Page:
Zulewski, Henryk. (2011) Hypothyreose. Therapeutische Umschau, Vol. 68, H. 6. pp. 315-320.

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Official URL: http://edoc.unibas.ch/dok/A6007284

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Hypothyroidism is one of the most frequent endocrine disorders affecting 4.6% of the adult population. 90% of the cases represent subclinical hypothyroidism, defined by increased serum TSH but normal free thyroxine (fT4) values. General screening for hypothyroidism is not recommended because of lack of benefits for the patients. Search for hypothyroidism should therefore focus on patients with symptoms and signs and/or those presenting risk factors for development of hypothyroidism (e.g., autoimmune disorders, thyroid injury, post partum state). Because of the lack of specificity of sings and symptoms of this frequent disorder the diagnosis is based on measurement of TSH or TSH and fT4 in case of conditions that may affect TSH values such as non-thyroidal illness, or medications. Whereas primary hypothyroidism is due to lack of function of the thyroid itself and easy recognized by increased serum TSH, mild forms of secondary hypothyroidism may be difficult to detect because of the lack of function of the pituitary and thus absence of the best indicator of thyroid function. Here measurement of fT4 and a clinical assessment are the cornerstones for diagnosis of secondary hypothyroidism and monitoring of its treatment. In case of subclinical hypothyroidism defined as increased TSH but fT4 still within the normal laboratory range a TSH value above 10 mU/l is regarded as indication for treatment. For values between 4 and 10 mU/l an individualized pragmatic treatment approach based on the presence of clinical sings of hypothyroidism may be justified. Some patients however should be treated regardless of their clinical symptoms including women in childbearing age who want to become pregnant, patients with goitre, and patients with history of Graves disease. Treatment of hypothyroidism is best done with thyroxine (T4) alone; combination therapy of thyroxine with the active compound T3 does not have any advantage. The required L-T4 dose for optimal substitution (TSH between 0.5 and 2.5 mU/l) is in the range of 1.6 µg/kg body weight per day. In young subjects the starting dose should be close to the required dose i.e., 75 to 100 µg, elder patients and those with ischemic heart disease should start with lower doses (25 - 50µg). Pregnant women under L-T4 substitution should increase the dose by 25 % as soon as pregnancy is diagnosed.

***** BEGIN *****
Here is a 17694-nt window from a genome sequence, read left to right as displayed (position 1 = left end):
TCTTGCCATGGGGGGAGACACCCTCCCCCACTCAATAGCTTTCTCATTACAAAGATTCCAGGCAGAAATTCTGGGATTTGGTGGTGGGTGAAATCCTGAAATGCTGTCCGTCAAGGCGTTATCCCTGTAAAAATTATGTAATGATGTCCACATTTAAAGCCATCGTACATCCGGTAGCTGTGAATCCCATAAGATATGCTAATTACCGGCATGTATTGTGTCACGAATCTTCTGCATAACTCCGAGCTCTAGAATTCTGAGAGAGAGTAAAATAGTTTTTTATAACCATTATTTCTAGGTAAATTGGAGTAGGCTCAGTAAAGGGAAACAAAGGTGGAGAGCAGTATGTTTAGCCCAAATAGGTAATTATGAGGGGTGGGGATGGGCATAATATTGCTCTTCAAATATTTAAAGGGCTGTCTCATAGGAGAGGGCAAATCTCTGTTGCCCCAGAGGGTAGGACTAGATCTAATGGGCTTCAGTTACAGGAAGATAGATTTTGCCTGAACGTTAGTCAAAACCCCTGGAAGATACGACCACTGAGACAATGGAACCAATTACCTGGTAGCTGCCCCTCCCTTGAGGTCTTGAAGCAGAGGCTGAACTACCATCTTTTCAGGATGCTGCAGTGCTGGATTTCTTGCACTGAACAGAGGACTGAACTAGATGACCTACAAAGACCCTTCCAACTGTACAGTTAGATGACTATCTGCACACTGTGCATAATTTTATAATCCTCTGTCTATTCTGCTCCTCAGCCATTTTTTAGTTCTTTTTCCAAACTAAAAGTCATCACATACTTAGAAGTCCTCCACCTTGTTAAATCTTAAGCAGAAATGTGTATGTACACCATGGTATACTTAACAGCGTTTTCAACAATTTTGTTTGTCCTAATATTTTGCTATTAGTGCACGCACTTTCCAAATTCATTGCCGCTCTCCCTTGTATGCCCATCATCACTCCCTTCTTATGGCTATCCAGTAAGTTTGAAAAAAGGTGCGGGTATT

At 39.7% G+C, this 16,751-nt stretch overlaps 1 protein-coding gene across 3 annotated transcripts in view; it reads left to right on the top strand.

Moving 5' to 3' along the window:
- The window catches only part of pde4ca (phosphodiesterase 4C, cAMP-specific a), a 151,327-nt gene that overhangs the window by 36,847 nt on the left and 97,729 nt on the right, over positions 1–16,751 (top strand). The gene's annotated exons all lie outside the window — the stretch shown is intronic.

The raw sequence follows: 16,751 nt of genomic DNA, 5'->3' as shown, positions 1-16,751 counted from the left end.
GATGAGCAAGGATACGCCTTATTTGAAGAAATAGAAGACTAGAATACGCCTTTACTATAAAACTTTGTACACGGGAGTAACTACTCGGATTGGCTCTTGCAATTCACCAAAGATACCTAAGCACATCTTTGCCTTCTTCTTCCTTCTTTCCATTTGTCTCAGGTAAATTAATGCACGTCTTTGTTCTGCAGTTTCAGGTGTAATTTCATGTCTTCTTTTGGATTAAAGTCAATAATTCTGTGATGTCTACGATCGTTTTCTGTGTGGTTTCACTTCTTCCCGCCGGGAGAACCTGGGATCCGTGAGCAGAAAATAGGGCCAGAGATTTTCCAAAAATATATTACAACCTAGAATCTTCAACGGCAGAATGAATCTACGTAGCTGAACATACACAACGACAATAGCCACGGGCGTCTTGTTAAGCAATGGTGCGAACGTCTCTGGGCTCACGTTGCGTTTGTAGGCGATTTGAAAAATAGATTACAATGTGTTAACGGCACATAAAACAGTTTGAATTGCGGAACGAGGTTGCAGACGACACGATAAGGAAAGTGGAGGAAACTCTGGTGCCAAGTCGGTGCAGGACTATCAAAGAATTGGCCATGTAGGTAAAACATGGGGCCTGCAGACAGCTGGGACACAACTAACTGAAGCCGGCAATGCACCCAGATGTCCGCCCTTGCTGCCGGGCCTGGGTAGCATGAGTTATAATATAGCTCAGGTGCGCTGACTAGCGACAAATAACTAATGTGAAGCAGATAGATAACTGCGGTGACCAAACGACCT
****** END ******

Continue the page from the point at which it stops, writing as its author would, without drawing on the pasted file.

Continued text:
Faculties and Departments:03 Faculty of Medicine > Bereich Medizinische Fächer (Klinik) > Endokrinologie / Diabetologie
03 Faculty of Medicine > Departement Klinische Forschung > Bereich Medizinische Fächer (Klinik) > Endokrinologie / Diabetologie
UniBasel Contributors:Zulewski, Henryk
Item Type:Article, refereed
Article Subtype:Further Journal Contribution
Publisher:Hans Huber
Note:Note: Englischer Titel: Hypothyroidism -- Publication type according to Uni Basel Research Database: Journal item
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Last Modified:19 Jul 2013 07:43
Deposited On:19 Jul 2013 07:37

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